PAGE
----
Friday, 21 January 2011
Decline to brutality – I am ashamed
By Amnon Dankner [orig. pub. Ma'ariv [p. B22] 7 Jan 2011]
Because it is fairly clear already that if our life here continues as it has been developing, then decent, moderate, balanced and humane people will not be able to live here. Before our eyes, with growing speed, Israeli society is changing, the political culture is changing, balances are disrupted and checks are tossed to the blazes, in the terrible wind that is blowing in our lives and quickly colouring them in darkening shades of black.
It seems that things that were bottled up in the Israeli soul, well hidden due to the shame, are suddenly erupting with a sense of release and capering in a disgraceful manner in full view. It is now permissible to be a racist, and permissible to take pride in it, and it is permissible to kick democracy and take pride in that, and it is permissible to cause injustice and exploitation and trample people’s rights, if the people in question are Arabs, and it is permissible to take pride in this too. There are MKs that engage in all this with great skill, and with smiles that cannot fail to send a shiver down one’s back. There are entire parties whose colour and music arouse shocking and horrific memories.
Sometimes I try to do the following exercise: To think that I went to sleep sometime in the 1980s or 1990s, and what I have been experiencing here recently is no more than a nightmare. After all, this cannot be. Not here. Not among Jews. And yet—it is happening.
When people comment on this venomously around the world, we object almost instinctively and say, no, that is too much already. It is only anti-Semitic hate propaganda. But with a hand on the heart — are we not becoming, from year to year, more and more like our monstrous caricature, which is drawn by our worst enemies? For really, where are we going? Think for yourselves, as unpleasant as this may be: Are we becoming more or less racist? More or less democratic? More or less decent? And alas, in our decline to brutality, within this terrible deterioration, if only we could at least take comfort in the fact that we were perhaps becoming worse and more contemptible, but also safer and better protected. But once again, with a hand on the heart: Is this true, or is it exactly the opposite?
For it is not only a disgrace to be an Israeli today, it is also deathly frightening. I have lived here for many years. In fact, I think I am already teetering on the verge of being defined as an old man, and I have never observed in those around me such a peculiar sense of real existential fear hidden under a thin veneer of complacent pleasure in the good life. The Israeli suppresses and suppresses the horrific images that tickle the bottom of his consciousness, and yet they rise to the surface.
Everyone knows that the next war will be waged mainly in our home front, and to a large degree will be decided there. Everyone knows that tens of thousands of missiles are aimed at this home front, just as everyone knows that it is completely unprepared for this kind of war. When the public is notified, on one hand, that it must re-equip itself with gas mask kits, and on the other hand, it is told that nearly half the population will have to manage without them, this certainly does not strengthen the confidence in the leaders of the establishment; in any case, one’s hair stands on end when recalling that in the past months they were engaged mainly in dirty infighting and various intrigues between the bureaus of the defence minister and the chief of staff.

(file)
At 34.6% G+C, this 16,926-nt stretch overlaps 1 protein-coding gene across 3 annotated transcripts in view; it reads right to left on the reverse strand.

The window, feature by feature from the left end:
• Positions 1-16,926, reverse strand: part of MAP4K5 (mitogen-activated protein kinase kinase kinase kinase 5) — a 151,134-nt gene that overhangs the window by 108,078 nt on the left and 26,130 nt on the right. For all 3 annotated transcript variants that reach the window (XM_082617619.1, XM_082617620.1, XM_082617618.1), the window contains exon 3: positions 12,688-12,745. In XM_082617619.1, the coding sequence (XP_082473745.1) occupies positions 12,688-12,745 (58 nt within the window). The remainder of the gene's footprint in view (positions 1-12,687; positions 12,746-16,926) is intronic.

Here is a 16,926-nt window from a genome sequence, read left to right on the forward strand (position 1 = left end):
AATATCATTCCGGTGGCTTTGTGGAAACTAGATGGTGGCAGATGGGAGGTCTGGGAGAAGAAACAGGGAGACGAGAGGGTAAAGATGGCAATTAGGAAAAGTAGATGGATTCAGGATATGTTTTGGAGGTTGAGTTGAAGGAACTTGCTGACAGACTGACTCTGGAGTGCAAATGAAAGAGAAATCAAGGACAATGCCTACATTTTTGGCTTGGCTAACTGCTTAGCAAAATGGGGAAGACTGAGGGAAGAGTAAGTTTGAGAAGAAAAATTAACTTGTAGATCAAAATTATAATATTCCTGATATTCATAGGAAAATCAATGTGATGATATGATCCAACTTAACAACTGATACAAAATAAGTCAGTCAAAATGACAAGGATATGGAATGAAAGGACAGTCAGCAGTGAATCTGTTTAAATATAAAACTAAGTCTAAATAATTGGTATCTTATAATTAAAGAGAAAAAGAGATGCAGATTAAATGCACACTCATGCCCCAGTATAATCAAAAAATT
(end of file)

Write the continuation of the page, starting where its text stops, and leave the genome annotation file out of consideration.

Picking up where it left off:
When such a terrible war is expected, it is no reason for displays of defeatism – that is true. However, it should spur the government to make every reasonable effort to prevent the war and improve the state’s international standing and its strategic ties with the United States. But clearly, what is really happening is the opposite. It has been years since Israel’s standing in the world has been in such decline. It has been years since its relations with the US have been so poor. It has been years since there was such a complete freeze in what is known as the “peace process.”
Following the cliché that Israel has no foreign policy, only domestic policy, it would be accurate to say that a government such as the one in power, which relies on too many racist characters with fascist tendencies, who speak in a tone of thugs that are suddenly peering out from the worst pages of history — is being propelled by the tailwind of racist invective and fascist tendencies far from a path of political arrangements and towards the direction of aggressive and rigid entrenchment.
Another terrible thing is that the Israeli elite and intelligentsia has become weary in the face of all this, and it has long since thrown up its hands in despair. I am referring to its large mainstream, and not the extremist fringes that have long since become lost to us and intermingled with our worst enemies. This elite no longer mobilizes for any effort, not for petitions, not for rallies, not for demonstrations, not for protest vigils, not for sit-ins.
Conversely, for many years it has largely ceased to make a significant contribution to the state in the important area of enlisting in IDF field units. It lolls in the large cities and luxurious garden suburbs, and pins its hopes on one draft year after another of national-religious youth, Russian immigrants and residents of development towns and Ethiopians, to guard it in that army of theirs.
The Israeli elite and intelligentsia has not succeeded in producing any significant sign of life that would signal that they are willing to fight for the image of the state and society in Israel. Take, for example, the demonstrations being held in Sheikh Jarrah in East Jerusalem and in Bilin, near the separation fence. These are two acts of injustice and exploitation that are great and serious. Acts of injustice and exploitation on a Biblical scale. Acting in the way of Sodom towards helpless populations. Acts by which every decent person’s heart should be outraged.